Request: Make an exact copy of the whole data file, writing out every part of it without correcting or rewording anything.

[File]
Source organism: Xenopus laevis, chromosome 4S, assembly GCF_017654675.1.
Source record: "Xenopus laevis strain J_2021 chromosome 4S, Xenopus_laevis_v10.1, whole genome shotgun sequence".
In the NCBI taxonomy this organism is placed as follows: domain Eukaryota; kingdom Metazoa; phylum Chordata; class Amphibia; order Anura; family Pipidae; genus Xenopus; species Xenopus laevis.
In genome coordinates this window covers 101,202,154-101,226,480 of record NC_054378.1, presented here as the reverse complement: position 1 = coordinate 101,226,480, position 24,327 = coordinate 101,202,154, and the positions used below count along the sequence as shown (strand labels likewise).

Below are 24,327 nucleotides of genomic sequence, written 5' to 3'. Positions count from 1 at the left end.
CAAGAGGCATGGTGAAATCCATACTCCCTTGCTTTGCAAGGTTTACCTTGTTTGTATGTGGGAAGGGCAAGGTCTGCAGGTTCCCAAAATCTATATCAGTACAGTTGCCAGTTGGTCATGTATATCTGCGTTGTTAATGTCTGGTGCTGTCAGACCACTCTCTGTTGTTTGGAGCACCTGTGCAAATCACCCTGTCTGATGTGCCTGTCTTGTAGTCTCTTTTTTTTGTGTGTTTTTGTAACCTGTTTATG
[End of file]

Source organism: Xenopus laevis, chromosome 4S, assembly GCF_017654675.1.
Source record: "Xenopus laevis strain J_2021 chromosome 4S, Xenopus_laevis_v10.1, whole genome shotgun sequence".
In the NCBI taxonomy this organism is placed as follows: domain Eukaryota; kingdom Metazoa; phylum Chordata; class Amphibia; order Anura; family Pipidae; genus Xenopus; species Xenopus laevis.
In genome coordinates this window covers 101,202,154-101,226,480 of record NC_054378.1, presented here as the reverse complement: position 1 = coordinate 101,226,480, position 24,327 = coordinate 101,202,154, and the positions used below count along the sequence as shown (strand labels likewise).

Below are 24,327 nucleotides of genomic sequence, written 5' to 3'. Positions count from 1 at the left end.
CAAGAGGCATGGTGAAATCCATACTCCCTTGCTTTGCAAGGTTTACCTTGTTTGTATGTGGGAAGGGCAAGGTCTGCAGGTTCCCAAAATCTATATCAGTACAGTTGCCAGTTGGTCATGTATATCTGCGTTGTTAATGTCTGGTGCTGTCAGACCACTCTCTGTTGTTTGGAGCACCTGTGCAAATCACCCTGTCTGATGTGCCTGTCTTGTAGTCTCTTTTTTTTGTGTGTTTTTGTAACCTGTTTATG